Michigan Supreme Court Slams The Door On Jill Stein's Recount Case

The Michigan election recount is over.
Workers were recounting election ballots in Waterford, Michigan, on Dec. 5.
Workers were recounting election ballots in Waterford, Michigan, on Dec. 5.

The Michigan Supreme Court on Friday shot down Green Party presidential nominee Jill Stein’s request to hear an appeal of a lower court ruling that had halted the state’s election recount.

The decision effectively ends the Michigan recount ― and in so doing, ends any hope that Stein’s broader recount efforts would change the election result. Stein has sought recounts in Wisconsin and Pennsylvania as well, but Hillary Clinton needed to be declared the winner in all three states to best Donald Trump in the Electoral College.

“Although we are deeply disappointed in today’s decision by the Michigan Supreme Court not to hear our appeal that would have allowed Michigan’s recount to finish, we are not surprised given the political motives of the majority. The fact is that in Michigan, political cronyism, bureaucratic obstruction, and legal maneuvering have run roughshod over the democratic process,” Stein said in a statement responding to the Michigan Supreme Court’s decision.

Stein will hold a “rally for democracy” protesting the decision in front of Detroit’s Cobo Center on Saturday at 2 pm ET.

The recount in Michigan had begun this past Monday, after the initial legal skirmishes concluded with a federal judge’s order to proceed. It stopped Wednesday evening, when the same judge effectively upheld a Michigan Court of Appeals decision halting the recount.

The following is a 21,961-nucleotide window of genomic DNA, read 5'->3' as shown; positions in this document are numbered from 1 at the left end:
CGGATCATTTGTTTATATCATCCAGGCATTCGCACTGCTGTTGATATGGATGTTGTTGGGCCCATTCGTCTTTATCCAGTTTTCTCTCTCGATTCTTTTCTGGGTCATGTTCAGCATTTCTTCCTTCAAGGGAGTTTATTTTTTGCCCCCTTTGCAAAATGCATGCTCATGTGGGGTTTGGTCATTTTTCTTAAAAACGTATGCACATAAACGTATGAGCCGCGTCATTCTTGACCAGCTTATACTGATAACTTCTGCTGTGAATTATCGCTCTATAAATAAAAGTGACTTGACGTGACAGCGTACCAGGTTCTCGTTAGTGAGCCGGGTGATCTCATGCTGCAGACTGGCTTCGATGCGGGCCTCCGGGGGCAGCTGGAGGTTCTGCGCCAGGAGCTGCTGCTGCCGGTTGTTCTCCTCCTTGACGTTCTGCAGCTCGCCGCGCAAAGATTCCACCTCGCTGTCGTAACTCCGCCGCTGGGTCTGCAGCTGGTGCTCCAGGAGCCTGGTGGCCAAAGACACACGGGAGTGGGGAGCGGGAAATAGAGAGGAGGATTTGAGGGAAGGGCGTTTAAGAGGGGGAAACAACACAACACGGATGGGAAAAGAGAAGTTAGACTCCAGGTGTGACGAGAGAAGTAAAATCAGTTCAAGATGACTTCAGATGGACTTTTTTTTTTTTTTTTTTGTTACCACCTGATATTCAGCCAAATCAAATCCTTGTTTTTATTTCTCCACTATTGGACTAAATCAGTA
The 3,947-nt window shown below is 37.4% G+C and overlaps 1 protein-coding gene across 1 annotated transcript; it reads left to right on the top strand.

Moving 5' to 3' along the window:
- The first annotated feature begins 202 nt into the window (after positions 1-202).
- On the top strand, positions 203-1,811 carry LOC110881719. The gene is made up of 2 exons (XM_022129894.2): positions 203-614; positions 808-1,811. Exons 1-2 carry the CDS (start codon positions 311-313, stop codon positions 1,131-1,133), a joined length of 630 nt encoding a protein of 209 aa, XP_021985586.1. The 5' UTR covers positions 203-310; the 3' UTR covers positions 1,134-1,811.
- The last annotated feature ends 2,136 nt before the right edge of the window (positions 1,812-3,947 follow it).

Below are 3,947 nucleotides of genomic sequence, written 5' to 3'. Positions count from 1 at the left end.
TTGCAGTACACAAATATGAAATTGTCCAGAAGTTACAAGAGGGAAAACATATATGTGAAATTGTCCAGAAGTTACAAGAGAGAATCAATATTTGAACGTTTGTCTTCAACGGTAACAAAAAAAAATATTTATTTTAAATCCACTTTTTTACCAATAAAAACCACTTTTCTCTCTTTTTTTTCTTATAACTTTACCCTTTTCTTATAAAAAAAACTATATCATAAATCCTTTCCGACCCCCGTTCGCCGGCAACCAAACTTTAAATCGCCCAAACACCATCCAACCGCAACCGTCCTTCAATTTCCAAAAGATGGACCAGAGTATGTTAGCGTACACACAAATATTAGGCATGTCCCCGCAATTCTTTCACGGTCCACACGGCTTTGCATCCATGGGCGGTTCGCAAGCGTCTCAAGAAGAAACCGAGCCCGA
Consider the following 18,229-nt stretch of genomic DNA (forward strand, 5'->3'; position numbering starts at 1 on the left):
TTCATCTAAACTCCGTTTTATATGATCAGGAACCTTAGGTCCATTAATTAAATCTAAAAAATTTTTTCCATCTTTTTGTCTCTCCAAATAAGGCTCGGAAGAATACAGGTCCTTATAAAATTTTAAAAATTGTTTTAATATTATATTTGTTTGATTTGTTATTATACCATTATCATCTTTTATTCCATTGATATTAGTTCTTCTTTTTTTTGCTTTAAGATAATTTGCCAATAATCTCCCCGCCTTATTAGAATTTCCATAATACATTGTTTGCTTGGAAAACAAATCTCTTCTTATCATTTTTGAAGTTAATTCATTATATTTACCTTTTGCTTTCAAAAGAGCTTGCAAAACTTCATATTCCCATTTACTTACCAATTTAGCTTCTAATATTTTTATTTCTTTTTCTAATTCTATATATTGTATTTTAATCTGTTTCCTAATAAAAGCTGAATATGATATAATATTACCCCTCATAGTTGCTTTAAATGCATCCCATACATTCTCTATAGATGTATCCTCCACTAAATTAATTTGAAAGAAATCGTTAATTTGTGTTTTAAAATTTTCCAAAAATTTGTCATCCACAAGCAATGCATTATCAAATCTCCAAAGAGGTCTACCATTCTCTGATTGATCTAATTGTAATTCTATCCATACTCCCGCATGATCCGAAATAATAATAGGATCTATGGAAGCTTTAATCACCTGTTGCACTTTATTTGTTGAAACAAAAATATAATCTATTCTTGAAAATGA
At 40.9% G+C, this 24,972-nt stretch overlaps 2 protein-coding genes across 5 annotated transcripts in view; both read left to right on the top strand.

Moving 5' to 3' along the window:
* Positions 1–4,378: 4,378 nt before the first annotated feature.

Stein then moved to challenge the Michigan Court of Appeals decision at the state’s Supreme Court.

Michigan’s top court, by a 3-to-2 vote, declined to hear Stein’s appeal. The opinion written by Justices Brian Zahra and David Viviano, and joined by Justice Stephen Markman, affirmed the Michigan Court of Appeals’ conclusion that Stein had failed to allege that she was “aggrieved” in any way by any potential “fraud or mistake” in the counting of the votes. In other words, what difference would any possible shift in Michigan’s vote count make to someone who had finished a very distant fourth place in the presidential election?

Only five of the Michigan Supreme Court’s seven justices considered whether to hear the appeal. Chief Justice Robert Young and Justice Joan Larsen recused themselves after Stein questioned whether they could decide the case independently, since President-elect Trump had put them on a list of preferred candidates for the U.S. Supreme Court.

The recount that Stein initiated in Wisconsin continues and will be complete by this coming Monday. Thus far it has barely changed Trump’s margin of victory in the state.

Stein is suing Pennsylvania in federal court to force a statewide election recount there. U.S. District Judge Paul Diamond is expected to issue a decision early Monday on her request to investigate possible tampering in the Keystone State’s voting systems.